UX & SEO: A Love Story

If you want to design the best experience for your users, you need to know their stories. Here at Blink we recently wrapped up a project that demonstrated how the “qualitative story” of user research and the “quantitative story” of SEO and analytics can be paired to produce powerful insights that provide the evidence you need to craft the right experience. We were thrilled with the way our typical user research process was bolstered with analytics-driven insights, and our search marketing partner found deep value and empathy in the personal perspectives offered by our one-on-one research sessions with users.

Like any good love story, someone made the first move. As part of the initial stage of a large medical website redesign, Blink was brought in (asked out?) by local search marketing firm Wheelhouse Search to lead the user research and information architecture efforts. Blink and Wheelhouse worked as partners on parallel workstreams, with Blink performing qualitative user research while Wheelhouse analyzed user flows, keyword research, and other quantitative data from site analytics. Continuing the dance of qualitative and quantitative, Blink also completed a content audit of the current working site while Wheelhouse performed a content gap analysis with the client’s competitors.

We found that this partnership offered enormous value to the client. Search marketing insights from the Wheelhouse team paired exceptionally well with Blink’s research findings, providing a wealth of evidence that we could use to drive towards a user-centered information architecture for the new site. While protecting client specifics about the project, I have bubbled up a few of the key takeaways from this SEO/UX love story.

1. Pairing SEO & Analytics Data with Qualitative User Research Tells a More Complete Story

At Blink we love how user research can uncover the big “whys” that we all want to know.

  • “Why are they here?”
  • “Why didn’t they click that?”
  • “Why didn’t they see that?”
  • “Why did they give up?”

User research is a powerful method for discovering intentions and behaviors. But there’s another story that often goes untold… one that user research sometimes can’t uncover. This is where SEO and analytics can provide a big, lovely N to bolster your one-on-one user research.

Looking at user data and analytics can show you, on a large scale, where users are popping in and jettisoning from your site, how users are journeying through your site (or if they aren’t), and how they got there in the first place (hint: keywords). We all know that content is king; SEO and analytics can help you tailor your content to hit those sweet spots in search results. This all comes together to offer your users a better experience: If they can find you in the search results and find what they need on your site easily, you are going to be in good shape!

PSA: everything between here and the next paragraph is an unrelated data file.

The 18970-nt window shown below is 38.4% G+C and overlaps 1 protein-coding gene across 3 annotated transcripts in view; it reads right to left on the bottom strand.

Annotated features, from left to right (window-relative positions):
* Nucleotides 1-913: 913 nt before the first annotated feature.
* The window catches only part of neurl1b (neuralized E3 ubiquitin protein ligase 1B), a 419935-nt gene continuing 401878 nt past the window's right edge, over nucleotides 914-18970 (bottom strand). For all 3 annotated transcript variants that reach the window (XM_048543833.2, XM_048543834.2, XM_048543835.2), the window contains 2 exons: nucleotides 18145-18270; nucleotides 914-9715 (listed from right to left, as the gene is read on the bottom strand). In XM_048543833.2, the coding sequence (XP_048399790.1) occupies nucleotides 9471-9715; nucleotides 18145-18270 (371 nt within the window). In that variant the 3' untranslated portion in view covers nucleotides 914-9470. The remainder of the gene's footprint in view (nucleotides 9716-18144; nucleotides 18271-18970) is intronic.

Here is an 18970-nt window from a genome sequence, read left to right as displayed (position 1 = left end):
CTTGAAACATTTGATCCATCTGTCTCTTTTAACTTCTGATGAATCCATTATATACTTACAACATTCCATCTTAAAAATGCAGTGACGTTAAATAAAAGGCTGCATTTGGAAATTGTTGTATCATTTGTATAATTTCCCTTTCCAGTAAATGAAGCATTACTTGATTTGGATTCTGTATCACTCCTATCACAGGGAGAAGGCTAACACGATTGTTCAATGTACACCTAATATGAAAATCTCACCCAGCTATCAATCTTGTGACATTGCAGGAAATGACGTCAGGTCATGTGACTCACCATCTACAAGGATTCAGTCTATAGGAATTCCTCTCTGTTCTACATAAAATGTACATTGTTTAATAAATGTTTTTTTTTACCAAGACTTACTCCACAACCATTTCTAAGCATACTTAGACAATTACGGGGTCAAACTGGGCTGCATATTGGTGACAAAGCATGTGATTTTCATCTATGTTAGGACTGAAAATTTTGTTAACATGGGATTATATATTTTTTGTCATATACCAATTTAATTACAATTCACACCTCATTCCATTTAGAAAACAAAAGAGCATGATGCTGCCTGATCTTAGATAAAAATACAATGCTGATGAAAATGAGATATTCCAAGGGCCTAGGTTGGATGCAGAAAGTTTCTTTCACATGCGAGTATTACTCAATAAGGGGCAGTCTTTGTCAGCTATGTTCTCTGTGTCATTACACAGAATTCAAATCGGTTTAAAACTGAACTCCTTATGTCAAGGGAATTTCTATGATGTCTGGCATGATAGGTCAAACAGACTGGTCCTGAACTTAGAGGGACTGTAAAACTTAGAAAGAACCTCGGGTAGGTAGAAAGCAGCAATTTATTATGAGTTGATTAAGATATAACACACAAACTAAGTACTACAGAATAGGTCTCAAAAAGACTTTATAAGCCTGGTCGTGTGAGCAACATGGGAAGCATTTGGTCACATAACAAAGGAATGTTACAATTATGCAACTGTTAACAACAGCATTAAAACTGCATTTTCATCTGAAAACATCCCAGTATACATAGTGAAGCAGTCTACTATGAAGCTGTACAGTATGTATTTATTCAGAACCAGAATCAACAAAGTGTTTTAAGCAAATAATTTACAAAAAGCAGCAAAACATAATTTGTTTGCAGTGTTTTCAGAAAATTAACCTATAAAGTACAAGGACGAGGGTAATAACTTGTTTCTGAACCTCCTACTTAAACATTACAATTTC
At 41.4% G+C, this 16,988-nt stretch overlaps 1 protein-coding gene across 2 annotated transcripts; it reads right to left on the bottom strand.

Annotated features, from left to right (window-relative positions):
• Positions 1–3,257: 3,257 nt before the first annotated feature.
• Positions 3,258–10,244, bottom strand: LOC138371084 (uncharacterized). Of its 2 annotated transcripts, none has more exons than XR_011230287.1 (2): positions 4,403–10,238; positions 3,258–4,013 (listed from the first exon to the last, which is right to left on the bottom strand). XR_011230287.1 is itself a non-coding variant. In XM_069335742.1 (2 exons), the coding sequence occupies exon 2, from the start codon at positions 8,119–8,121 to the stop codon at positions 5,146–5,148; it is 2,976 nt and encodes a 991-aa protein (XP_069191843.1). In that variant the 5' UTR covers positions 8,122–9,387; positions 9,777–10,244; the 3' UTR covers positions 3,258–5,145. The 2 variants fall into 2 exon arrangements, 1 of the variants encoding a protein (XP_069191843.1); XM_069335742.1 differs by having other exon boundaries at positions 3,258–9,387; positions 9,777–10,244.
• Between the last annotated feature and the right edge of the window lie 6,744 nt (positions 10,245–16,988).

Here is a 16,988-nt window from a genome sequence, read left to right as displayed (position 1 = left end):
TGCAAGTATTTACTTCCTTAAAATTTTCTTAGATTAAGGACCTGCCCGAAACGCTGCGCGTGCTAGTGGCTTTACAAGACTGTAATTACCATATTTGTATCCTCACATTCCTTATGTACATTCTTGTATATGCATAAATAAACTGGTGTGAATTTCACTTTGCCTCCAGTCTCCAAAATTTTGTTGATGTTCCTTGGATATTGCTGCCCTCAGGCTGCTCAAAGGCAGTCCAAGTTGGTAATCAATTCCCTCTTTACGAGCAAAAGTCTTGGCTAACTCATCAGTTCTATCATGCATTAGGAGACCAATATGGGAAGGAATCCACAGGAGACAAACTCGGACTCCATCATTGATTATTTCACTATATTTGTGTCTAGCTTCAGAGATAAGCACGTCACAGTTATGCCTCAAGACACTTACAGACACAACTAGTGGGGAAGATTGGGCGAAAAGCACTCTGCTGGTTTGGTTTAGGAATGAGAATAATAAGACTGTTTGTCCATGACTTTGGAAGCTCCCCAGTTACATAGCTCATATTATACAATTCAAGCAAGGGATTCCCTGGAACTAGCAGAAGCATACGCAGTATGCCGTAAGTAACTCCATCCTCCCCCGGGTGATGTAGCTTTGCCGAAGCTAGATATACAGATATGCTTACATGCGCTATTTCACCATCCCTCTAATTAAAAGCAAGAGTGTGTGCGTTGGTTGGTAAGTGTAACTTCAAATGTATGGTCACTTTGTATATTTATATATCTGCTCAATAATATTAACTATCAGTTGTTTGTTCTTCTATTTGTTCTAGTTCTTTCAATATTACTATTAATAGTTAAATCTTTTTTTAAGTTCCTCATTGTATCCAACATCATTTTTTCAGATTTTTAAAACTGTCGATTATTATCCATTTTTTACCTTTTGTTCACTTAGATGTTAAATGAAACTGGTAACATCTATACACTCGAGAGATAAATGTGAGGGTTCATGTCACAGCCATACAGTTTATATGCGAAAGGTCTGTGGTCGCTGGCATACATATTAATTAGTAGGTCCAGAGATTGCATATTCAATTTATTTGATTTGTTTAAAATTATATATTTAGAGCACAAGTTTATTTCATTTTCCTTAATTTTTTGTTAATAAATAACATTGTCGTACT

2. SEO + UX = Client Value

We love crafting great experiences for users, but we are also huge fans of giving our clients value through UX practices—the more insights that drive a product’s design, the better. To that end, by supplementing our normal user research process with insights from search marketing and analytics, we were able to offer the client even more powerful evidence of user behavior. This was especially apparent in areas where our qualitative user research and the quantitative analytics pointed to the same user behavior—what a powerful way to show clients “this is what your users are doing, and this is what they are looking for!” You can try to argue with what users are saying, or you can throw out questions about what your analytics are telling you, but when you combine these two sources of information, the evidence becomes really hard to argue with.

3. A Designer’s Job Made Easier with Insights & Evidence

One of the largest benefits of the user-centered design process is the ability for design to be driven by evidence. While this offers an obvious advantage for business reasons, it can also provide a designer or information architect with confidence they might not have otherwise. With insights and evidence from user research, a designer will find it much more straightforward to drive the work forward and defend it. Less uncertainty exists, which is almost always a good thing in the design process. And if I haven’t hammered this point home already, I will say it once more: user research is great, and often gives us the evidence we need to solve our client’s design challenges. Yet the addition of analytics and SEO-based evidence bolstered this process in a fantastic way, truly giving us all we needed to craft a user-centered structure for the client’s new site.

And that’s our love story. In the future, we look forward to finding new opportunities to pair search marketing and SEO with our user research process so we can continue to drive towards evidence-driven design solutions for our clients.